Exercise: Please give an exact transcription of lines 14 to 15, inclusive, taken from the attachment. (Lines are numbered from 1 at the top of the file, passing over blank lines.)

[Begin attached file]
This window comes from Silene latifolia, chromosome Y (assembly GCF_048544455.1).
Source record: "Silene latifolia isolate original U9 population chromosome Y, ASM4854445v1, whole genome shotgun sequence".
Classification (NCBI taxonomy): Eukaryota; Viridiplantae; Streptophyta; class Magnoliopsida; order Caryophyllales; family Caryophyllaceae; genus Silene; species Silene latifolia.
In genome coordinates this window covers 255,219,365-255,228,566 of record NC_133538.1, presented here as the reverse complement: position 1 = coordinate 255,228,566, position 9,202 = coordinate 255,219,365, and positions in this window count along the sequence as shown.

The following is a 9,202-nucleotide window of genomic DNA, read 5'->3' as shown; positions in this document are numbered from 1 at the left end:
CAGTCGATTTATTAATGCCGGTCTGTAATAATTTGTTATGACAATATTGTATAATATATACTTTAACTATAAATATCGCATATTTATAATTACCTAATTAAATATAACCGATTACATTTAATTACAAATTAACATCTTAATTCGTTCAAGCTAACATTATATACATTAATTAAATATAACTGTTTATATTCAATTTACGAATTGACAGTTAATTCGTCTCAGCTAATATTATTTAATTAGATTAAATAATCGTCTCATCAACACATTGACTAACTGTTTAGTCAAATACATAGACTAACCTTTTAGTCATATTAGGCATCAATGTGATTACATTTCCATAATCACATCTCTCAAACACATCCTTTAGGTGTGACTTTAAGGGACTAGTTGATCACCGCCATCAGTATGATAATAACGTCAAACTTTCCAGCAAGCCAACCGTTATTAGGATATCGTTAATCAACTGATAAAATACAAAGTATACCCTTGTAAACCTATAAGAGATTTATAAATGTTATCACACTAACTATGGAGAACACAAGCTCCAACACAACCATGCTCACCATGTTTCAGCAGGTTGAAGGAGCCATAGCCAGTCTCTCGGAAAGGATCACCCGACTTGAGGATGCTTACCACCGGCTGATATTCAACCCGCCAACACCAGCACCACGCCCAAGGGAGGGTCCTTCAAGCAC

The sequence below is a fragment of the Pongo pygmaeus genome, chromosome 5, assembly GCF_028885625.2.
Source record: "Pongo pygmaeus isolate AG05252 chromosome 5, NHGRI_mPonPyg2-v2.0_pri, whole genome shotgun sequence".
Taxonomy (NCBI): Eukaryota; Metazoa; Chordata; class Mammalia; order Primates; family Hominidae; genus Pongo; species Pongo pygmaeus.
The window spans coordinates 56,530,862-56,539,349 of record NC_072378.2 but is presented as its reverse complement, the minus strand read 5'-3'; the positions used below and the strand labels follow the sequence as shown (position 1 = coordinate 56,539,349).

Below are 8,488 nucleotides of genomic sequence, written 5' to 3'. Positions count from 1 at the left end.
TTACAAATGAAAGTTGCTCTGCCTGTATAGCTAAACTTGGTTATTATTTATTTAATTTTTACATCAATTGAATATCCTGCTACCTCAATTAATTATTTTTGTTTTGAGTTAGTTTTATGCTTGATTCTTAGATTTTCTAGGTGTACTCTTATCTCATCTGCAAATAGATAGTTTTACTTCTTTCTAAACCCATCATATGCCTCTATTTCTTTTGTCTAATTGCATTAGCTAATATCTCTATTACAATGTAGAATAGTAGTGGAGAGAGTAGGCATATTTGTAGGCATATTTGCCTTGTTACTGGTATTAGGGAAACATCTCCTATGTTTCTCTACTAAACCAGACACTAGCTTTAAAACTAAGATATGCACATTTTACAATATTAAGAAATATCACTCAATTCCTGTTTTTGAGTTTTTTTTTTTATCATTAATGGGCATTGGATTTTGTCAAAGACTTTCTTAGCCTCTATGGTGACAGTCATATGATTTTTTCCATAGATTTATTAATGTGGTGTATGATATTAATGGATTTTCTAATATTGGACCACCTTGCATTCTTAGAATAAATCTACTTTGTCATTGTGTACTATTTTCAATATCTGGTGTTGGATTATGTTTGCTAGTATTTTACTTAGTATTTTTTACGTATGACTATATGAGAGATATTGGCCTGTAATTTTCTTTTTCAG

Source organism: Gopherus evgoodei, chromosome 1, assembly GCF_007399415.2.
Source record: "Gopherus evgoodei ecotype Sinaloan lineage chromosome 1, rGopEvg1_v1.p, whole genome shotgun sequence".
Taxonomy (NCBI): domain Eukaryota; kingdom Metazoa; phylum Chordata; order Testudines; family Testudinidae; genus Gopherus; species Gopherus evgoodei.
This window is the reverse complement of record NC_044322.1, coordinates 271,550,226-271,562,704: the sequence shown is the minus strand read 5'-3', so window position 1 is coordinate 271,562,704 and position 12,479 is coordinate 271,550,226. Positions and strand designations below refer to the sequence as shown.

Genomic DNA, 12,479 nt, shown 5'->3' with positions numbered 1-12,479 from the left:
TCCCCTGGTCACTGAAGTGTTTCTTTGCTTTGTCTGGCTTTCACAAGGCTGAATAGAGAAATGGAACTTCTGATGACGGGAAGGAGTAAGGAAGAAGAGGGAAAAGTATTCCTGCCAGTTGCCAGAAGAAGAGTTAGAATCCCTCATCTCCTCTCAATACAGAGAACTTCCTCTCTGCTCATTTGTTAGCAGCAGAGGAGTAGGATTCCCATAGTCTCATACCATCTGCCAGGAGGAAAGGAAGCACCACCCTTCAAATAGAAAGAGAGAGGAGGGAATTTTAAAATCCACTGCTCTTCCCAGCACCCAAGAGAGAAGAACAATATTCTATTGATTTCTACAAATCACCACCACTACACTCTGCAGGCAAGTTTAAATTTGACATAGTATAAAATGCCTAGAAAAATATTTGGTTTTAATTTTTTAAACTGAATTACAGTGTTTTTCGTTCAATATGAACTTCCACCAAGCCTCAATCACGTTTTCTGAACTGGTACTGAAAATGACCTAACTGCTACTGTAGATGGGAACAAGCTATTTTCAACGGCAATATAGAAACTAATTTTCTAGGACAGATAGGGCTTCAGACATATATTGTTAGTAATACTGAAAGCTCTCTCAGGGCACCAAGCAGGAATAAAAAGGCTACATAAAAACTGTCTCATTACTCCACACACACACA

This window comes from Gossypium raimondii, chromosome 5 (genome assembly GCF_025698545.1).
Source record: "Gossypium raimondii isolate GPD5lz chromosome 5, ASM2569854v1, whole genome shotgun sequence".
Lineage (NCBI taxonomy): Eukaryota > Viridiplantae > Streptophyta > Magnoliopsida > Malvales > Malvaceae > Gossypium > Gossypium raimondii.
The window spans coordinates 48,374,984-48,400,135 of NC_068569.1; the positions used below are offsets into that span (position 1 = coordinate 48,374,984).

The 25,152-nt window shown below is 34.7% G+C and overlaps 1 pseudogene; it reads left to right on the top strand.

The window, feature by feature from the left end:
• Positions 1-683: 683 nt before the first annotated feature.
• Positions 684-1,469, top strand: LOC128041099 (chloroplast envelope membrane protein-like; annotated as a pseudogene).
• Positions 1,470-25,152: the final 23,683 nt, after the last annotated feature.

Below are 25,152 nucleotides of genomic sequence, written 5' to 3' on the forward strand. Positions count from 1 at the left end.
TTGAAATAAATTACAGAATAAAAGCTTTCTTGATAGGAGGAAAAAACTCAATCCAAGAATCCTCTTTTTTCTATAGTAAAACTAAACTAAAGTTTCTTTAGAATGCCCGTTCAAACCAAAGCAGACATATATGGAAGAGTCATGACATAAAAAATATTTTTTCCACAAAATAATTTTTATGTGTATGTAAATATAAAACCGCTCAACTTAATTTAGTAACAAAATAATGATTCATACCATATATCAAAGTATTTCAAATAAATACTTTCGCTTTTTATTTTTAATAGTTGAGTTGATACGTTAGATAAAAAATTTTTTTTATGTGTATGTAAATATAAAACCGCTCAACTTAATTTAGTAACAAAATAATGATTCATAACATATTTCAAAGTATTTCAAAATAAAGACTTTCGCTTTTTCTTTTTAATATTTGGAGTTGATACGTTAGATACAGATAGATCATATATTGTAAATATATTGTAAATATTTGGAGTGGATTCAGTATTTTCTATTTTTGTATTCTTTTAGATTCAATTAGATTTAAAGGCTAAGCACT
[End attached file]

Source record: "Gopherus evgoodei ecotype Sinaloan lineage chromosome 1, rGopEvg1_v1.p, whole genome shotgun sequence".
Taxonomy (NCBI): domain Eukaryota; kingdom Metazoa; phylum Chordata; order Testudines; family Testudinidae; genus Gopherus; species Gopherus evgoodei.